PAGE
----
My wife and I bought our first house in February, 2016. We used a conventional loan to acquire the property.

Now (March, 2016) I am preparing a tax return statement for 2015 year. I haven't made any scheduled payments towards our mortgage loan except of the initial down payment.

Is there anything that I can do now or report in my current tax return statement to:

  • increase the amount returned?
  • get a tax break?
  • somehow reduce my payments towards loan interest?
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    2015 is over. The purchase this year is irrelevant. You can deposit to an IRA, and possibly deduct it. If you are self employed, and already opened a Solo 401(k), you can still decide to make a deposit for 2015. Not much else comes to mind. Commented Mar 4, 2016 at 0:49
  • @JoeTaxpayer yeah. That's what I thought. So, this acquisition should be reported next year, when I prepare tax return statement for '16, right? Commented Mar 4, 2016 at 1:05
  • 2
    Sure. Then you get interest and property tax deductions. Most other costs get added to basis. Commented Mar 4, 2016 at 1:10
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    In many states, property taxes for 2015 will be due in 2016. If you live in such a state, you should have received a credit on your settlement statement for the 2015 taxes well as for Jan-Feb 2016. So, set this money aside to pay these taxes when they come due. Commented Mar 4, 2016 at 4:14

2 Answers 2


No. How could you? Your return covers the events of 2015.

There was a point of time where under certain conditions, the Federal first time buyers credit could have been claimed on a prior year. But that time has passed, together with the first time buyers credit.

  • > How could you? I don't know. In some countries the fact that you acquired property automatically lets you request for a tax return/refund. I don't know the US laws well and this is exactly why I asked my question. Sorry if it sounded silly. Commented Mar 4, 2016 at 19:54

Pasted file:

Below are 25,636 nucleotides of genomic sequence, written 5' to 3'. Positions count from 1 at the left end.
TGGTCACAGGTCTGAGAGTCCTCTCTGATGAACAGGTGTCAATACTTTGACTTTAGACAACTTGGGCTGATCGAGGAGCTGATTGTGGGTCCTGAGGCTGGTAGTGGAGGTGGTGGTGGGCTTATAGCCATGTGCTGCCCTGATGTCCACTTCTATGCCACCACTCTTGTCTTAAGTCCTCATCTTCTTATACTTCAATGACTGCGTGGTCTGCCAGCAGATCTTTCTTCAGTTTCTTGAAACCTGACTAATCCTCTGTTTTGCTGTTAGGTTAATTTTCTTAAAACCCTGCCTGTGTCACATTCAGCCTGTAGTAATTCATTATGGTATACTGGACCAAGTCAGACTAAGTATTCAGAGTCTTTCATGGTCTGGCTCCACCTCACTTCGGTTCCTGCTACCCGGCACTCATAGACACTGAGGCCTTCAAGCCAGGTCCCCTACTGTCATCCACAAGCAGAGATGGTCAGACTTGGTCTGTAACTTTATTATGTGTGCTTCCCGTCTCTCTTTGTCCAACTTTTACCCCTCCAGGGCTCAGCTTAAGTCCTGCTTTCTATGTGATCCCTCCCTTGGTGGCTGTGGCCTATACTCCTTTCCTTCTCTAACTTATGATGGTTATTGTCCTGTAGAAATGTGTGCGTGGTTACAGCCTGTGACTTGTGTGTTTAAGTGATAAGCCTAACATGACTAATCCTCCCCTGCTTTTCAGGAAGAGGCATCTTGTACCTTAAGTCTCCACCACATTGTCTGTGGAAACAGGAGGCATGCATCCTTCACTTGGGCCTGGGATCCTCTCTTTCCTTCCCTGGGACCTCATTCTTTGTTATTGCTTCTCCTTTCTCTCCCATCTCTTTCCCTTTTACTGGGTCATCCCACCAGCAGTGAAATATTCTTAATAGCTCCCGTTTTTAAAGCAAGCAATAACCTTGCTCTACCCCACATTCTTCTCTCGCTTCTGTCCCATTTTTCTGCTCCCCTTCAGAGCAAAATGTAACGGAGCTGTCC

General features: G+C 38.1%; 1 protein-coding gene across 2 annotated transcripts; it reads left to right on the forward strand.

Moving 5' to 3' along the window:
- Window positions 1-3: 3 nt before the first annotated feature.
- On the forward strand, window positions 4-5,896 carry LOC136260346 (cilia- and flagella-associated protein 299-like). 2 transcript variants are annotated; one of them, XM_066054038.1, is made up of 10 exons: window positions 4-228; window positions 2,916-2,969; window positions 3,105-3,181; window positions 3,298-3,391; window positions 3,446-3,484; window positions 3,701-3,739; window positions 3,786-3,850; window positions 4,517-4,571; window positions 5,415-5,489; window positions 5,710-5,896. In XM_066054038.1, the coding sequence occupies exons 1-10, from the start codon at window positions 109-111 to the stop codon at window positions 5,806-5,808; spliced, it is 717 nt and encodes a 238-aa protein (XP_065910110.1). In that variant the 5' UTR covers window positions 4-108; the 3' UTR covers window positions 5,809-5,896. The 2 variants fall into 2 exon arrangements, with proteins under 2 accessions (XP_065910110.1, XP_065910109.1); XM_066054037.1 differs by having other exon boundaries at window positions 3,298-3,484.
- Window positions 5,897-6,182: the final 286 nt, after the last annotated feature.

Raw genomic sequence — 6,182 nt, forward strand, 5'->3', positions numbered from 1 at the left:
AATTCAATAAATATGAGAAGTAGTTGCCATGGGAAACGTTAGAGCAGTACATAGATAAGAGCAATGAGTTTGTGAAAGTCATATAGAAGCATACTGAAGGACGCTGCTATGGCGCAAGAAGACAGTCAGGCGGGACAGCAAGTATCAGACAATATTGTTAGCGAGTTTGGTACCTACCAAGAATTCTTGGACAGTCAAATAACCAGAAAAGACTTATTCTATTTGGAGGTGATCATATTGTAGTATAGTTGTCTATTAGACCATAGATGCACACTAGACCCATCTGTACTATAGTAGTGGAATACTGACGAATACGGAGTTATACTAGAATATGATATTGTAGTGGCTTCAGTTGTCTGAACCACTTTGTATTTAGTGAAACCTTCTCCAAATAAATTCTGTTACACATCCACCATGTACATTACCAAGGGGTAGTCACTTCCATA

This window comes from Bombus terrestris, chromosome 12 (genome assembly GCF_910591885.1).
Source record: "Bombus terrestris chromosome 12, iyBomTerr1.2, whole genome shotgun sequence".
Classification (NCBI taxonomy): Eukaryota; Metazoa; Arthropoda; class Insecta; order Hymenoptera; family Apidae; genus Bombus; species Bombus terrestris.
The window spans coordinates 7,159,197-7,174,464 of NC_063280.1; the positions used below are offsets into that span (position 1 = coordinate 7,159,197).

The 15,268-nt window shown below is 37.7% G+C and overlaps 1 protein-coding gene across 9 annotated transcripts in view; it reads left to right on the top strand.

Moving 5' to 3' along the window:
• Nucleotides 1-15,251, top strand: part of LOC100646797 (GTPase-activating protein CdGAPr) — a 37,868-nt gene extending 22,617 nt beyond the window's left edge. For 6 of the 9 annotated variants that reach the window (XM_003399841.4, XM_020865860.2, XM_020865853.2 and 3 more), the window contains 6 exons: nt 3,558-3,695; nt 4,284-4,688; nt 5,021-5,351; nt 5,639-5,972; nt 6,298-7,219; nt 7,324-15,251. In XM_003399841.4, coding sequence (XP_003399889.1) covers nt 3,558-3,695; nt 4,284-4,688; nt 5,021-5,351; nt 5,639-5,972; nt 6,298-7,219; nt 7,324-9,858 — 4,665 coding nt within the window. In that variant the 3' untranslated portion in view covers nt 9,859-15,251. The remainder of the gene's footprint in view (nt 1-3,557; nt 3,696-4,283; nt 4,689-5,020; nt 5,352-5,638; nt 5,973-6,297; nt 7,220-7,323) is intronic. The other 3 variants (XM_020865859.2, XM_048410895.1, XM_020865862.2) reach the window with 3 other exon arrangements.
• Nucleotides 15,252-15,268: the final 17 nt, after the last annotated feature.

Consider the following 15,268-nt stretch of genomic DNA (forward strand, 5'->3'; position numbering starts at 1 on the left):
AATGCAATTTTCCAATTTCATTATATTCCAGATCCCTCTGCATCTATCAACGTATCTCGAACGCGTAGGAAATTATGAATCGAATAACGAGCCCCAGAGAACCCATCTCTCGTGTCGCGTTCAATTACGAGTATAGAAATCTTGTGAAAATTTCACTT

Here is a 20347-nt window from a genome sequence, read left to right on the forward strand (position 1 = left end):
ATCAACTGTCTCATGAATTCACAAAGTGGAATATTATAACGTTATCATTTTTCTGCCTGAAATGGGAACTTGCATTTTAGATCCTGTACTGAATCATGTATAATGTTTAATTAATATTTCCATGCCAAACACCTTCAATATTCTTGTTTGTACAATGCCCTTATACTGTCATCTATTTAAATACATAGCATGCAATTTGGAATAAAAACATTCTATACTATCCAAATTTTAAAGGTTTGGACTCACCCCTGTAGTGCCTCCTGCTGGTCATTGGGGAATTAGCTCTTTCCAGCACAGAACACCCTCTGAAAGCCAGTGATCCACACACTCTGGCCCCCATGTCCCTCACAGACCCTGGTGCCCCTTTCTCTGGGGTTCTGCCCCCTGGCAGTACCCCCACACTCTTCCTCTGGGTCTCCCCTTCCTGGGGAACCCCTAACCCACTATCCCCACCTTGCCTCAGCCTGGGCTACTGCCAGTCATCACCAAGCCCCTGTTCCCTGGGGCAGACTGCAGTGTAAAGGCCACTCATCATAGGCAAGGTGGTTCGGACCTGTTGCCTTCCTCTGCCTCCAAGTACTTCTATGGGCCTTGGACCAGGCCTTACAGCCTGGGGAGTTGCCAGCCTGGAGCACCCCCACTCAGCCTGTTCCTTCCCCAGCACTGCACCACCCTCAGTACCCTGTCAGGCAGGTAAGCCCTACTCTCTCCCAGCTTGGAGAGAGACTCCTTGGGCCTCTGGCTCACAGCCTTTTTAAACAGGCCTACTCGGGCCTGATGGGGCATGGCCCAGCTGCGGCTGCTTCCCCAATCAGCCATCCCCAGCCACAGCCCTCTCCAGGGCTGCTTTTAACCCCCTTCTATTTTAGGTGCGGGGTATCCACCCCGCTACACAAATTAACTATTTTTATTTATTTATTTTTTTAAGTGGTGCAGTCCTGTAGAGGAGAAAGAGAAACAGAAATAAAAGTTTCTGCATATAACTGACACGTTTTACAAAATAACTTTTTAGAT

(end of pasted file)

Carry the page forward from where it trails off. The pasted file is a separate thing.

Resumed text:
Managing your finances can occur in one of two ways: cash basis and accrual basis.

Accrual Basis is used by many corporations especially those who do not follow GAAP. This allows a company to expense an item when they use it instead of when the cash actually changed hands. For example: a company buys something in late 2015 and uses it in 2016 then it is a Prepaid expense in 2015 and actually expensed in 2016.

Cash Basis is what normal people use and what is required by the IRS. Whenever you spend or receive cash, that is when you get to deduct or get taxed for it. So anything that happened in 2015 is what you get to put on your taxes. A good example of this is getting a paycheck for two weeks of work, the last week of December 2014 and the first week of January 2015. Since the paycheck came in 2015, all of that paycheck is reflected on your 2015 taxes even though you were being paid for work in 2014.

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